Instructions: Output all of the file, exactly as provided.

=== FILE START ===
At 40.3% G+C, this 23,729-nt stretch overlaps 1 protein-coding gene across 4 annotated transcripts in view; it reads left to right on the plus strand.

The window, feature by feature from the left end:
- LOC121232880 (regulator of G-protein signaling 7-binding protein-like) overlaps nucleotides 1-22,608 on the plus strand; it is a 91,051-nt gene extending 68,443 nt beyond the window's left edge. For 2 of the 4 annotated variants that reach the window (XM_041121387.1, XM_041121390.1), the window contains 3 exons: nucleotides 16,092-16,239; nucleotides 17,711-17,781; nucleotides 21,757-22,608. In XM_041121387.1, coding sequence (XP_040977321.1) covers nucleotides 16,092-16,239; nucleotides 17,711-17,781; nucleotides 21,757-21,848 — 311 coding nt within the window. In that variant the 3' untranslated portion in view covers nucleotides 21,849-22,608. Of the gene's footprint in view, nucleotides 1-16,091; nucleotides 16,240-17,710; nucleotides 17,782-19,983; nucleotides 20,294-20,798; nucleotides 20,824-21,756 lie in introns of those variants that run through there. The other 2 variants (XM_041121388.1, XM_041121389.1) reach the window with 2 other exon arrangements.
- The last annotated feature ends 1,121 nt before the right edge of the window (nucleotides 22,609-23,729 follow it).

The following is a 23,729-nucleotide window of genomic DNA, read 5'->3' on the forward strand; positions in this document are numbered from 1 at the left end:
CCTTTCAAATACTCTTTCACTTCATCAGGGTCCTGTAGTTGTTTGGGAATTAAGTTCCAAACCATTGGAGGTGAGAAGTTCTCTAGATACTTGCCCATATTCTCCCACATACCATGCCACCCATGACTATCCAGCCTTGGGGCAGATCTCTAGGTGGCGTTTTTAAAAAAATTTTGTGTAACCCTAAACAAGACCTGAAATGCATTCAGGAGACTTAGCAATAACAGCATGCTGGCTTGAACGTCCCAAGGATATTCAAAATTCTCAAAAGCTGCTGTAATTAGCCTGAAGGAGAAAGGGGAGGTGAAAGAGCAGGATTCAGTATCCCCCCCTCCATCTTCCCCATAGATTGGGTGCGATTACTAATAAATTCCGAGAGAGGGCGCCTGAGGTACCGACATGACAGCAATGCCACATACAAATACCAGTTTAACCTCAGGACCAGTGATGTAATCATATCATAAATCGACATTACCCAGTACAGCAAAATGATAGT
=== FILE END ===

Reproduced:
At 40.3% G+C, this 23,729-nt stretch overlaps 1 protein-coding gene across 4 annotated transcripts in view; it reads left to right on the plus strand.

The window, feature by feature from the left end:
- LOC121232880 (regulator of G-protein signaling 7-binding protein-like) overlaps nucleotides 1-22,608 on the plus strand; it is a 91,051-nt gene extending 68,443 nt beyond the window's left edge. For 2 of the 4 annotated variants that reach the window (XM_041121387.1, XM_041121390.1), the window contains 3 exons: nucleotides 16,092-16,239; nucleotides 17,711-17,781; nucleotides 21,757-22,608. In XM_041121387.1, coding sequence (XP_040977321.1) covers nucleotides 16,092-16,239; nucleotides 17,711-17,781; nucleotides 21,757-21,848 — 311 coding nt within the window. In that variant the 3' untranslated portion in view covers nucleotides 21,849-22,608. Of the gene's footprint in view, nucleotides 1-16,091; nucleotides 16,240-17,710; nucleotides 17,782-19,983; nucleotides 20,294-20,798; nucleotides 20,824-21,756 lie in introns of those variants that run through there. The other 2 variants (XM_041121388.1, XM_041121389.1) reach the window with 2 other exon arrangements.
- The last annotated feature ends 1,121 nt before the right edge of the window (nucleotides 22,609-23,729 follow it).

The following is a 23,729-nucleotide window of genomic DNA, read 5'->3' on the forward strand; positions in this document are numbered from 1 at the left end:
CCTTTCAAATACTCTTTCACTTCATCAGGGTCCTGTAGTTGTTTGGGAATTAAGTTCCAAACCATTGGAGGTGAGAAGTTCTCTAGATACTTGCCCATATTCTCCCACATACCATGCCACCCATGACTATCCAGCCTTGGGGCAGATCTCTAGGTGGCGTTTTTAAAAAAATTTTGTGTAACCCTAAACAAGACCTGAAATGCATTCAGGAGACTTAGCAATAACAGCATGCTGGCTTGAACGTCCCAAGGATATTCAAAATTCTCAAAAGCTGCTGTAATTAGCCTGAAGGAGAAAGGGGAGGTGAAAGAGCAGGATTCAGTATCCCCCCCTCCATCTTCCCCATAGATTGGGTGCGATTACTAATAAATTCCGAGAGAGGGCGCCTGAGGTACCGACATGACAGCAATGCCACATACAAATACCAGTTTAACCTCAGGACCAGTGATGTAATCATATCATAAATCGACATTACCCAGTACAGCAAAATGATAGT